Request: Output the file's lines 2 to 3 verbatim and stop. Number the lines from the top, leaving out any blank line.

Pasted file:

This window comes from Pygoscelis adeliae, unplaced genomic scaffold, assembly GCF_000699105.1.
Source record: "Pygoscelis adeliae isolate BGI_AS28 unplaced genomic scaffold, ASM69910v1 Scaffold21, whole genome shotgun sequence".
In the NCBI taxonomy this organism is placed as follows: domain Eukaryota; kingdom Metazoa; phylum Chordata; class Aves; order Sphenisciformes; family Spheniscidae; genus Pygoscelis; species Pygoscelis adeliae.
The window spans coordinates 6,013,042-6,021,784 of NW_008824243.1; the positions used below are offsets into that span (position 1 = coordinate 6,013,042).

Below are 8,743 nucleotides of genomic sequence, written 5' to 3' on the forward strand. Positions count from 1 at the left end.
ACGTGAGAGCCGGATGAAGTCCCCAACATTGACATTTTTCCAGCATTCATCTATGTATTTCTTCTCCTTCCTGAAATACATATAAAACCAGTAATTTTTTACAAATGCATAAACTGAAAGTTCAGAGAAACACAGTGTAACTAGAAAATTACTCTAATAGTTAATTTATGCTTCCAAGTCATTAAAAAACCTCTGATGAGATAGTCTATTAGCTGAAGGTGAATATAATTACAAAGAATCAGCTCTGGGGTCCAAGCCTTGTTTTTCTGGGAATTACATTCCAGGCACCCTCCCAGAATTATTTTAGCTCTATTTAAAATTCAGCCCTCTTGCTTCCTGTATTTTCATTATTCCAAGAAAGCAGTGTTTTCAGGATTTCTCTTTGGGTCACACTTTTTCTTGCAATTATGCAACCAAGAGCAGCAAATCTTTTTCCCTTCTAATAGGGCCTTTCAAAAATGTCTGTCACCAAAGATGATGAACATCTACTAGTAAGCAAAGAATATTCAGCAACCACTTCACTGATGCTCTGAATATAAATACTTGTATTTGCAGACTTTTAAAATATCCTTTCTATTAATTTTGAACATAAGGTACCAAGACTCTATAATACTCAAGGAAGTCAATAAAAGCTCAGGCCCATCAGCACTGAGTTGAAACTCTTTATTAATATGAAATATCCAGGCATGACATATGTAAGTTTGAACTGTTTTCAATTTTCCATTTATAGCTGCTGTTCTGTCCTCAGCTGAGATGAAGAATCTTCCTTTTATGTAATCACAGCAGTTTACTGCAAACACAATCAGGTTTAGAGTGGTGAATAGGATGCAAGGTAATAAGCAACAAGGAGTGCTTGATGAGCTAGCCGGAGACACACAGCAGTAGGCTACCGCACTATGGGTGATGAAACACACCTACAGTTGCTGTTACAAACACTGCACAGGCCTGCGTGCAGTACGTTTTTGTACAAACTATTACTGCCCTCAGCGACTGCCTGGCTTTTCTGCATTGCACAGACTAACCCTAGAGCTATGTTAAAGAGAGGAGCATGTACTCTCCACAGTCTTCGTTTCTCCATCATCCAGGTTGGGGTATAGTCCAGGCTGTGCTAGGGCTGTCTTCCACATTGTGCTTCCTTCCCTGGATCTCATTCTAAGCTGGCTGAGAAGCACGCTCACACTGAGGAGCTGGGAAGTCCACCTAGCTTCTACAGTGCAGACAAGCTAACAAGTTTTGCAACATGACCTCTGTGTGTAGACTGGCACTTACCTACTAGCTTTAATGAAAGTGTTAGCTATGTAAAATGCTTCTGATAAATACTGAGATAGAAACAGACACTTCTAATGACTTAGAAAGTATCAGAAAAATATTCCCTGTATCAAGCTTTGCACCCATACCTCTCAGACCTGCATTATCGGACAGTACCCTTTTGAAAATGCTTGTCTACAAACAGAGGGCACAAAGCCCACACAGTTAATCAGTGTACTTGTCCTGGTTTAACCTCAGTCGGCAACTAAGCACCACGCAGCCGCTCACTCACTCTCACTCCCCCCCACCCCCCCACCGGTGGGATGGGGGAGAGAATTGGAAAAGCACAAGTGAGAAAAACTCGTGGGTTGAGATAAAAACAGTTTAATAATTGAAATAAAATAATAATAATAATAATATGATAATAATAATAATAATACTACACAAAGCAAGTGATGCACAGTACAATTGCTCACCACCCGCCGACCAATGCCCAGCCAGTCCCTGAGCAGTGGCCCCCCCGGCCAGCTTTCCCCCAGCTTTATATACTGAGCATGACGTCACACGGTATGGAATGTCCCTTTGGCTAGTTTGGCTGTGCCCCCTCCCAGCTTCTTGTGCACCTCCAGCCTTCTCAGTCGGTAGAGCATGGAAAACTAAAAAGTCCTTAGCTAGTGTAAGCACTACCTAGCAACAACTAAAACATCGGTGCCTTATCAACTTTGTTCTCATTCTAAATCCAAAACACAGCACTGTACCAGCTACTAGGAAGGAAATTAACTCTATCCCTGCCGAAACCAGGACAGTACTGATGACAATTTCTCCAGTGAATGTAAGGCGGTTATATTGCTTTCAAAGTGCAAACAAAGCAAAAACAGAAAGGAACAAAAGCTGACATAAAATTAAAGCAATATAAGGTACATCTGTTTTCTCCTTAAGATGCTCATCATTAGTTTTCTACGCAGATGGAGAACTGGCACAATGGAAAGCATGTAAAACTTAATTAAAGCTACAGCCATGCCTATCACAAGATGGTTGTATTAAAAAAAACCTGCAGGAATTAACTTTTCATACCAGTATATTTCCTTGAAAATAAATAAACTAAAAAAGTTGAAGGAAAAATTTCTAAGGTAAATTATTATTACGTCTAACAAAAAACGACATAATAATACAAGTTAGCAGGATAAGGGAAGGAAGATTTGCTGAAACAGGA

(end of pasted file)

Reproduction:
Source record: "Pygoscelis adeliae isolate BGI_AS28 unplaced genomic scaffold, ASM69910v1 Scaffold21, whole genome shotgun sequence".
In the NCBI taxonomy this organism is placed as follows: domain Eukaryota; kingdom Metazoa; phylum Chordata; class Aves; order Sphenisciformes; family Spheniscidae; genus Pygoscelis; species Pygoscelis adeliae.